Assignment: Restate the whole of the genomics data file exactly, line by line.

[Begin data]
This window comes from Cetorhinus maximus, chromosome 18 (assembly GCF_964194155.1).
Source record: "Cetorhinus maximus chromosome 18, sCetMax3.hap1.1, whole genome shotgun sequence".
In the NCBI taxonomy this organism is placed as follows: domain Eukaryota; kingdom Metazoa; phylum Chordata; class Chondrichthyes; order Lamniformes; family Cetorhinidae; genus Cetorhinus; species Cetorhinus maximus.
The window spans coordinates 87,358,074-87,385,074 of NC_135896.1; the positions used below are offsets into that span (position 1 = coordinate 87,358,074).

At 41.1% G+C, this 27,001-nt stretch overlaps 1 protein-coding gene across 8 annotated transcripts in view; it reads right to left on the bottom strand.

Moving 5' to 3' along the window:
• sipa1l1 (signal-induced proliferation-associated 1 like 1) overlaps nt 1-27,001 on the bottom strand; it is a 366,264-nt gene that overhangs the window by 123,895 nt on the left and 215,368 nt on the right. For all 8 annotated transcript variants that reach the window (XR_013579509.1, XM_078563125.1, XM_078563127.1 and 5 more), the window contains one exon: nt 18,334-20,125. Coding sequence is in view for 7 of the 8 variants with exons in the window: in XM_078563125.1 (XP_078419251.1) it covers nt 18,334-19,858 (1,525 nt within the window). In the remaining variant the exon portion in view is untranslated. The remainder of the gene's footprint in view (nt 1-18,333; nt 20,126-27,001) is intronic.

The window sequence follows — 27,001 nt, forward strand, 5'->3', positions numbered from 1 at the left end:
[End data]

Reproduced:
This window comes from Cetorhinus maximus, chromosome 18 (assembly GCF_964194155.1).
Source record: "Cetorhinus maximus chromosome 18, sCetMax3.hap1.1, whole genome shotgun sequence".
In the NCBI taxonomy this organism is placed as follows: domain Eukaryota; kingdom Metazoa; phylum Chordata; class Chondrichthyes; order Lamniformes; family Cetorhinidae; genus Cetorhinus; species Cetorhinus maximus.
The window spans coordinates 87,358,074-87,385,074 of NC_135896.1; the positions used below are offsets into that span (position 1 = coordinate 87,358,074).

At 41.1% G+C, this 27,001-nt stretch overlaps 1 protein-coding gene across 8 annotated transcripts in view; it reads right to left on the bottom strand.

Moving 5' to 3' along the window:
• sipa1l1 (signal-induced proliferation-associated 1 like 1) overlaps nt 1-27,001 on the bottom strand; it is a 366,264-nt gene that overhangs the window by 123,895 nt on the left and 215,368 nt on the right. For all 8 annotated transcript variants that reach the window (XR_013579509.1, XM_078563125.1, XM_078563127.1 and 5 more), the window contains one exon: nt 18,334-20,125. Coding sequence is in view for 7 of the 8 variants with exons in the window: in XM_078563125.1 (XP_078419251.1) it covers nt 18,334-19,858 (1,525 nt within the window). In the remaining variant the exon portion in view is untranslated. The remainder of the gene's footprint in view (nt 1-18,333; nt 20,126-27,001) is intronic.

The window sequence follows — 27,001 nt, forward strand, 5'->3', positions numbered from 1 at the left end: